Wildlife art — love it or hate it. It’s black or white; there’s no grey on this paintbrush. The battle line is drawn in indelible ink — the high art pundits and connoisseurs on one side; the general public without specialized training on the other side.
It’s an art form that’s evaluated and judged through a narrow lens based on how a commentator interprets familiar images and recognizable content. In contrast to ‘legitimate’ art forms, no ground is given to intention or execution. To paraphrase Ms Stein, a bluejay is a bluejay is a bluejay.
In other contexts, this tunnel vision — perhaps myopia is the more accurate word — would be recognized for what it is: a bias, a prejudice.
Owen Sound’s Tom Thomson Art Gallery challenged cliché, preconception and stereotype in late 2010 when it organized and circulated an exhibition of work by George McLean, one of Canada’s most accomplished wildlife artists.
Virginia Eichhorn — director of The Tom and former curator of Waterloo’s Canadian Clay and Glass Gallery — curated the retrospective exhibition, titled George McLean: The Living Landscape, and contributed to the accompanying catalogue.
Published by Goose Lane Editions, the catalogue is a handsome, hard-bound, coffee-table book. Eichhorn contributes one of three critical essays. This Little Moment of Truth acts as an introduction and provides a thematic overview.
The very premise of the exhibition, not to mention the accompanying book, is audacious.
So-called wildlife art has yet to be accepted as a legitimate art form. As a result, artists such as McLean are relegated to the margins, dismissed and ignored, if not disdained and scorned. Not long ago, photography, ceramics and First Nations art battled for legitimacy. Happily, few would argue that the best of these art forms and visual traditions should not be accepted as fine art today.
It’s strange that while most styles of representational art — whether naturalism, realism, high realism or photorealism — have gained respectability, wildlife art remains on the sidelines of fine art exhibition and discourse. This can’t be because wildlife art is accessible. The aforementioned styles of representation are readily understood and appreciated on a superficial level, even if they embody and reflect more than they appear to convey.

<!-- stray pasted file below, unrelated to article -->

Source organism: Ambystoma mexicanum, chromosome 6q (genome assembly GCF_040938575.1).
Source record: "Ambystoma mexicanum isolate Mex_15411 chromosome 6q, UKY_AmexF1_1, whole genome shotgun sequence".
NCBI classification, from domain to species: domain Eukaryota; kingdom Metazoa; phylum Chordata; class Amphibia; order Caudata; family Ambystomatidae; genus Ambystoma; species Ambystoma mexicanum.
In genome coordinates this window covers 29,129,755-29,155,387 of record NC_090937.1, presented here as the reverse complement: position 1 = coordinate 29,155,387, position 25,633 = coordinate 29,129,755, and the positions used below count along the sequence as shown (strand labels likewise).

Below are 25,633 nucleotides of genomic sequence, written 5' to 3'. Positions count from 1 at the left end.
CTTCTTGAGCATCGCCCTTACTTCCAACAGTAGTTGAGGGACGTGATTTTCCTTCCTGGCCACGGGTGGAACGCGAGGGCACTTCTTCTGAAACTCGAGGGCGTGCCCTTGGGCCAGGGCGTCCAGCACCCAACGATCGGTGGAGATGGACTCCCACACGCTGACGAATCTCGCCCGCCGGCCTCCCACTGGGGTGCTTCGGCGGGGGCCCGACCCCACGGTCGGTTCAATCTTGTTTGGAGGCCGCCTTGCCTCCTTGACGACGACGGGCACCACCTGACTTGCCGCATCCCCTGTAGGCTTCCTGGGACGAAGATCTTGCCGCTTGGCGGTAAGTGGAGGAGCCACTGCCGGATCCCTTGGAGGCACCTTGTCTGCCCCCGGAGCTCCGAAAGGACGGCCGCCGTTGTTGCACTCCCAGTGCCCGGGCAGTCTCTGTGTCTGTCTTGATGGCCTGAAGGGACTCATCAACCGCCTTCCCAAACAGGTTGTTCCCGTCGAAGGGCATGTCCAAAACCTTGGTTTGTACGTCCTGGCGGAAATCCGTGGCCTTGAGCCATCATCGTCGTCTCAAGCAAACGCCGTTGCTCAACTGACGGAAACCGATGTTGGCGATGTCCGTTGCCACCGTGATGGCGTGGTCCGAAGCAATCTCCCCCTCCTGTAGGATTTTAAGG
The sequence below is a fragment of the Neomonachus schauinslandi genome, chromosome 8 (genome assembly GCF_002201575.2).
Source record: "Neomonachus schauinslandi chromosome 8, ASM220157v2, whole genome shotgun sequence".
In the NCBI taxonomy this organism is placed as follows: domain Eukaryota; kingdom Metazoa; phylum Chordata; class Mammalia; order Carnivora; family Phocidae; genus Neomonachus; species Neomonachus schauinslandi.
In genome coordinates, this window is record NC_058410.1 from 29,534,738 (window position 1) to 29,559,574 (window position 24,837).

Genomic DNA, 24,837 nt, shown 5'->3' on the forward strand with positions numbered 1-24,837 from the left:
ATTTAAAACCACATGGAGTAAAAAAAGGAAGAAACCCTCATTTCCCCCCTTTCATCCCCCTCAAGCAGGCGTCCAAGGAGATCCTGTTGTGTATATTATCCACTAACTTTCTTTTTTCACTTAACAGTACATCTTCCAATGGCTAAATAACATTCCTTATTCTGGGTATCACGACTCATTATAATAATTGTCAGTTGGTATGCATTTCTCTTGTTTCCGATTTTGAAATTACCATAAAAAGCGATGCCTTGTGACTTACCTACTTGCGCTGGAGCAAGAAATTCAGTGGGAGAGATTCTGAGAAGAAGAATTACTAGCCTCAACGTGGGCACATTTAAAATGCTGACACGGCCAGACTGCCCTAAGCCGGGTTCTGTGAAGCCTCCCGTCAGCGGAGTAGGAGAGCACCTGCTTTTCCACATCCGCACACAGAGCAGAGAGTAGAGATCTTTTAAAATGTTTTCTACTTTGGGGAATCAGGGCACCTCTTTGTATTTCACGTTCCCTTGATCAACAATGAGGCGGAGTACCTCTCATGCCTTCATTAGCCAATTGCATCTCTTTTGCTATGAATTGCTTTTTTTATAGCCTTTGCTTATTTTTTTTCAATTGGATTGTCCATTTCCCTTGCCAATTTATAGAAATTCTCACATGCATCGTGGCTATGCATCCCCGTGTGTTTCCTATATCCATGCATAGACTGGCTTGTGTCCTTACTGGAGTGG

It can’t be because wildlife art is popular with people who are not art experts. Artists from Michelangelo to Monet and Van Gogh, Picasso to Warhol, not to mention Tom Thomson and the Group of Seven, are popular with experts and public alike.
Similarly, it’s unreasonable to conclude that it’s because wildlife art lacks technical virtuosity, compositional appeal or conceptual rigour. The range of technical, compositional and conceptual accomplishment in this art form is comparable to the range of qualities found in other styles of representation.
The answer is obvious. The reason contemporary wildlife art is not viewed as fine art is subject matter. Arbiters of fine art concede it’s permissible to appreciate wildlife art within a historical context — whether John James Audubon, Winslow Homer, Frederic Remington, Alexander Pope or Paul Kane. But contemporary wildlife art is repudiated as unworthy and undeserving.
McLean has been painting animals and birds within the context of the landscape around his Grey County home for more than three decades. He’s gained a well-deserved reputation as one of Canada’s foremost wildlife artists.
The Living Landscape pushes the debate further. It formulates — courageously — that McLean deserves to be discussed in terms of contemporary Canadian art as a painter of aesthetic merit. Moreover, it cautions us not to paint all wildlife art with the same condescending brush, which camouflages intellectual bias and aesthetic prejudice.
There was a time, not so long ago, when the late Alex Colville remained an annoying burr in the sanctimonious rump of the high art establishment. But, as confirmed by a major retrospective at the Art Gallery of Ontario in 2014, one of the most popular Canadian artists of the second half of the last century is undergoing a reappraisal.
American realist painter Andrew Wyeth underwent a comparable reassessment following his death.
It’s still too early to declare, but the late Ken Danby might well be on his way to a reappraisal based on a pair of concurrent exhibitions at the Art Gallery of Hamilton and Guelph Civic Museum.
The question remains with respect to McLean — did The Tom initiate a re-evaluation of an artist who does not fit the round ‘wildlife’ hole, at least as the phrase is generally understood? As in all matters artistic, time will have the last word.
Below George McLean speaks about his wildlife and landscape art at the McMichael Canadian Art Collection http://www.McMichael.com